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Re: License wars
- From: Hugues Talbot <Hugues dot Talbot at csiro dot au>
- To: pthreads-win32 at sources dot redhat dot com
- Date: Tue, 21 Oct 2003 09:28:24 +1000
- Subject: Re: License wars
There is no point in getting angry like that. What you call
`collective work' is not what the FSF defines as collective,
the LGPL lumps a great deal under the term `derivative work'.
That term has not been tested in court with respect to the LGPL
so there is no certainty about who is right, you or the FSF
laywers. Straight logic does not apply necessarily in court
decisions. A lot of people may not like it but that's the way
it is. Whether or not the FSF has a leg to stand on is open
to debate but this is not the point.
Yes I agree with you that the LGPL restricts more than the CPL
or the BSD or the Mozilla license, that much is obvious. My
point is that the LGPL is a strong license which may not be
as business-friendly as other licenses, but it does have some
bite. My impression is that the CPL is unenforceable whereas
the LGPL has been enforced successfully several times already.
Most recently there was a article in Forbes magazine about it.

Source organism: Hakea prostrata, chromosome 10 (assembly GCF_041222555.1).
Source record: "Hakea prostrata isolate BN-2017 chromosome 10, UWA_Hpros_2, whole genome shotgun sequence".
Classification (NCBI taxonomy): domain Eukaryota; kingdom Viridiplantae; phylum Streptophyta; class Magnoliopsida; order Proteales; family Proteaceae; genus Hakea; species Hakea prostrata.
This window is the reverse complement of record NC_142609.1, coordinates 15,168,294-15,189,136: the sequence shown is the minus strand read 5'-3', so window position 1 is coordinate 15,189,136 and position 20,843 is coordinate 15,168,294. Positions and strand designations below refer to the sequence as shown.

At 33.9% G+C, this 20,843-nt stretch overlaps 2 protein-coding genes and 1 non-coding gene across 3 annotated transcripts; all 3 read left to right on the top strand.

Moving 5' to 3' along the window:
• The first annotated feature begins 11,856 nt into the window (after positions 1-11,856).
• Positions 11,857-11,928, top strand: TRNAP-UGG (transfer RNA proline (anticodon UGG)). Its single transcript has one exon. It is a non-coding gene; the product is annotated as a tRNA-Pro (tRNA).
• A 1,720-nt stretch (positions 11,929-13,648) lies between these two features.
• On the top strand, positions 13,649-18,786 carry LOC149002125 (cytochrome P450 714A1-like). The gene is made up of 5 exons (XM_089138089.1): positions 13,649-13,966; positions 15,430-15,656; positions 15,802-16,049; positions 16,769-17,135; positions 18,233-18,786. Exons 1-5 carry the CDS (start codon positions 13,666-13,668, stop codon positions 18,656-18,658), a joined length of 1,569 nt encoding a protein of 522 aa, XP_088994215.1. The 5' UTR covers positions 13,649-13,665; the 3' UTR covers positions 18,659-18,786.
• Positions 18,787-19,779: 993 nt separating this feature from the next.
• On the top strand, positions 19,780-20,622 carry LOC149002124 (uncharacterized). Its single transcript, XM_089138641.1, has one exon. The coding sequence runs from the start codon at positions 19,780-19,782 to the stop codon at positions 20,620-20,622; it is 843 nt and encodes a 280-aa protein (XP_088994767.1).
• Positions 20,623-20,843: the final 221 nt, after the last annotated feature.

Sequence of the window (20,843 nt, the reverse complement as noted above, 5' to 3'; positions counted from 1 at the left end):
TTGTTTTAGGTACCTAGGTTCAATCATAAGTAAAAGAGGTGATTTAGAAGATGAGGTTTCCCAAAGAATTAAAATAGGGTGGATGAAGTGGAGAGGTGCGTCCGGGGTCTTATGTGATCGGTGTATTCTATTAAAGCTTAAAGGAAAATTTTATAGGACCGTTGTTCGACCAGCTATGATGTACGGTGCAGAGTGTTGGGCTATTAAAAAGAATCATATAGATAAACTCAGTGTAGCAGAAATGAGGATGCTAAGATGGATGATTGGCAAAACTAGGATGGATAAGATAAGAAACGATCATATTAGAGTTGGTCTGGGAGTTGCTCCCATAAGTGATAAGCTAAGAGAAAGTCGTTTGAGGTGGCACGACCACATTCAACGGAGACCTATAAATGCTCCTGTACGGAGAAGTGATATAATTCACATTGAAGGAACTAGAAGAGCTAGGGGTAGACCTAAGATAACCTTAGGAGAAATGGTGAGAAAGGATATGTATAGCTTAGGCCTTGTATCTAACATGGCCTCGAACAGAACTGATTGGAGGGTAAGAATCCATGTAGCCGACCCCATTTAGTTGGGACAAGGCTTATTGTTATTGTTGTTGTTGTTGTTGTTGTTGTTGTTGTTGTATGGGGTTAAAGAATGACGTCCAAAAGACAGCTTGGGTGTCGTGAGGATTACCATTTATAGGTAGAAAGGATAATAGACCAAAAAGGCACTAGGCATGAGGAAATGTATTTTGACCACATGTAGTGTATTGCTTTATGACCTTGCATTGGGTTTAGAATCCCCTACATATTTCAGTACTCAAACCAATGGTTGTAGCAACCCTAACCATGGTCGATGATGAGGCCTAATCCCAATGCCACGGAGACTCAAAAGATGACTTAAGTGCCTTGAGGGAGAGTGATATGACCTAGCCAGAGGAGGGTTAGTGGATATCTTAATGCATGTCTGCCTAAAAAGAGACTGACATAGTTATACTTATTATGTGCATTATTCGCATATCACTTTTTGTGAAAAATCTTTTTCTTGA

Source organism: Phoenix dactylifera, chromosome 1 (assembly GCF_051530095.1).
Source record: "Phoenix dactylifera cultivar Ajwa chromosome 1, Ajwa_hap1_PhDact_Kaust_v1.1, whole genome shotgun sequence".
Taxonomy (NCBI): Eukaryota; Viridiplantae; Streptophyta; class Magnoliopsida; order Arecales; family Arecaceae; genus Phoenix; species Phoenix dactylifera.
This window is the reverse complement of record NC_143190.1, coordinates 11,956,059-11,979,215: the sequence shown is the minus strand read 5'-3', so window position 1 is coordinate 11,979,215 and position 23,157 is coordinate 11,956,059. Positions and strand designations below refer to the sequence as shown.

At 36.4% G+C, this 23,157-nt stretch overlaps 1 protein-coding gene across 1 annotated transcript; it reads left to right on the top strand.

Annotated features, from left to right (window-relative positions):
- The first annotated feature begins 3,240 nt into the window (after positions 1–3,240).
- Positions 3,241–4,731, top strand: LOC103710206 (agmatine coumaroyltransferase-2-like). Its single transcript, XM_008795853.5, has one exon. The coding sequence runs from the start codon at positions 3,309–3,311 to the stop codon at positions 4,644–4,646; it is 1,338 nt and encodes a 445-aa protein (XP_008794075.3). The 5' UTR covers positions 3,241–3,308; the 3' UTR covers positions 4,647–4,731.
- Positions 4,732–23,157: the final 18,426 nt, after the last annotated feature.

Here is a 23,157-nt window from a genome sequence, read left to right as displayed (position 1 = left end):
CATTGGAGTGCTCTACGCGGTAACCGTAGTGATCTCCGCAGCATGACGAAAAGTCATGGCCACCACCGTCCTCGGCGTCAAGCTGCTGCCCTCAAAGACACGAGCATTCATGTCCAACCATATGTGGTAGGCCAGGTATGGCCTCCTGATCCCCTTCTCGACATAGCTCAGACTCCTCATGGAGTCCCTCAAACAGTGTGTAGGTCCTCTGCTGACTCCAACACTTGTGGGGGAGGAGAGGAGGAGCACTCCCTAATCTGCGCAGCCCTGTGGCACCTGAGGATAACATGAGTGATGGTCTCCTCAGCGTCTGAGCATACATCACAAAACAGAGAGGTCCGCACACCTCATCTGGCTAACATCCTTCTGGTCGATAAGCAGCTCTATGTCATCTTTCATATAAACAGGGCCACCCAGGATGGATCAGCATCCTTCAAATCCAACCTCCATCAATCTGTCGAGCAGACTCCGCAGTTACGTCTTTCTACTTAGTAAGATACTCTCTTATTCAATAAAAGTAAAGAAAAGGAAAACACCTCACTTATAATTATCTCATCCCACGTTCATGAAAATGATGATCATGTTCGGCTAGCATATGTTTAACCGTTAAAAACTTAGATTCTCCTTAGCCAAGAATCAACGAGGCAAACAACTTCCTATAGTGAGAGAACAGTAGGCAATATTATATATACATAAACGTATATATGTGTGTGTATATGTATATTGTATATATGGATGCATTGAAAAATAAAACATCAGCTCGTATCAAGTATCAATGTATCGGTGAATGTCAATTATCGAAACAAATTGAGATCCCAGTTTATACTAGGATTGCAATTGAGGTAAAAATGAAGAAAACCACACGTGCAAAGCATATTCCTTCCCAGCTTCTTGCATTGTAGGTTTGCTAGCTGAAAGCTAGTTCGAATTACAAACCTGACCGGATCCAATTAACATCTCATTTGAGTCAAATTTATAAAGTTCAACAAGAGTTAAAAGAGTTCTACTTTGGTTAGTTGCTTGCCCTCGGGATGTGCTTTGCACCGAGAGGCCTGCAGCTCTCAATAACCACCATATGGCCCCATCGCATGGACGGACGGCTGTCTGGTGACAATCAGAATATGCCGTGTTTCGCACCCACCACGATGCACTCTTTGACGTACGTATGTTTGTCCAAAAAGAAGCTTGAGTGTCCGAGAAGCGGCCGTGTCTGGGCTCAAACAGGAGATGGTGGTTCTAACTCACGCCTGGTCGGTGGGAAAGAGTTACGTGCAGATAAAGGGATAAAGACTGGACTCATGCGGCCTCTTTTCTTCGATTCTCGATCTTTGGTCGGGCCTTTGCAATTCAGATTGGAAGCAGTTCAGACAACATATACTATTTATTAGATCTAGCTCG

It's a bit like patents. There is zero point in taking a patent
if you are not willing to go to court to defend it. Same here.
If you are quite prepared for anybody to do anything they want
with your code then the choice of license does not matter.
If you want to defend your code against exploitation then
as an individual or a collection of individuals with little means
there is little choice, and the CPL is probably not one of them,
although I would welcome news to the contrary.
Note that the BSD license is very business-friendly and has been
actually court-tested successfully, something the (L)GPL cannot
claim. However as you know the BSD license protects little.
Finally if the copyright holders of the pthread-win32 library
decide the LGPL is unacceptable they can change it, but this is
not for me or you to have the last word.
If you are trying to have a constructive debate about this
treating people like idiots is not the way to go.
Hugues Talbot, CSIRO Mathematical & Information Sciences
Locked Bag 17, Building E6B, Macquarie University North Ryde
NSW 2113 Australia Ph: 61 2 9325 3208 Fax: 61 2 9325 3200
63% of all statistics are made up on the spot.